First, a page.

Hack vs. Spoof

I’ve got a quick tech definition for you on a subject that I’ve addressed in a couple of articles already this week.  It involves the term “hacked” and what it means.

When I use the term “hacked,” here’s what I mean: “Use a computer to gain unauthorized access to data in a system.”

That data could be your bank account, your email, your Facebook account, your cloud storage. That’s not the same thing as “spoofing.” Spoofing is when I impersonate a person or business or even a phone number.

I could impersonate you on Facebook by opening up an account with your name and photo and sending friend requests to everyone you know. Your Facebook account hasn’t been hacked, because I don’t have access to your account. But I’m spoofing you. Pretending to be you in order to get access to other people.

A scammer could also send an email where the sender appears to be your email address. That doesn’t mean he/she has access to your email account or the contents. Only that they’ve phonied the From: to make it appear to be from you. Crooks also use the names of banks, PayPal, Ebay, and other services to trick you into clicking on links.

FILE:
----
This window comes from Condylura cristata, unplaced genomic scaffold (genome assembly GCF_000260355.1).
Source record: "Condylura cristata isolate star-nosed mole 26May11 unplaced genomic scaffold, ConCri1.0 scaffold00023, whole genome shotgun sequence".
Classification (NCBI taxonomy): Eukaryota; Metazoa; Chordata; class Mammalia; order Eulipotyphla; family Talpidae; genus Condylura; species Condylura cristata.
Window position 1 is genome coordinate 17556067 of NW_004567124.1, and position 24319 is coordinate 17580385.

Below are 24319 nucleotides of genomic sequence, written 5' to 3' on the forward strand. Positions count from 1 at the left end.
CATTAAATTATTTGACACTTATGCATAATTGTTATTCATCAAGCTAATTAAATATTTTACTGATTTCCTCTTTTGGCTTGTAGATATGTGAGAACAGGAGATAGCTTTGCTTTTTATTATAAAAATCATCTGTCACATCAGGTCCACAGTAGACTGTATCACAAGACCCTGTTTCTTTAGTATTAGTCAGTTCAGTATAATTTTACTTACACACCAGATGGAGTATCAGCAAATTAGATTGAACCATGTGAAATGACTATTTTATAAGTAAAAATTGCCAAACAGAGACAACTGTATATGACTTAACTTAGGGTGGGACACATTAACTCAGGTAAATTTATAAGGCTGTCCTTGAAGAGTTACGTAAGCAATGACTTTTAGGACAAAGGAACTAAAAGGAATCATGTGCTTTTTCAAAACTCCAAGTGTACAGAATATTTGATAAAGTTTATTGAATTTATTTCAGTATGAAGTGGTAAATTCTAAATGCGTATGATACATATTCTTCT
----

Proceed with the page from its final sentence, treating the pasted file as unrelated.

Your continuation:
The person doesn’t have access to your account, but they sure can make it look like it.

Crooks can call your house and put offer fake numbers as information for caller ID. A call from Nigeria or Bulgaria could appear to be coming from your area code.

Basically, when I use the term “hacked,” I mean that someone has actually accessed your account or your data.

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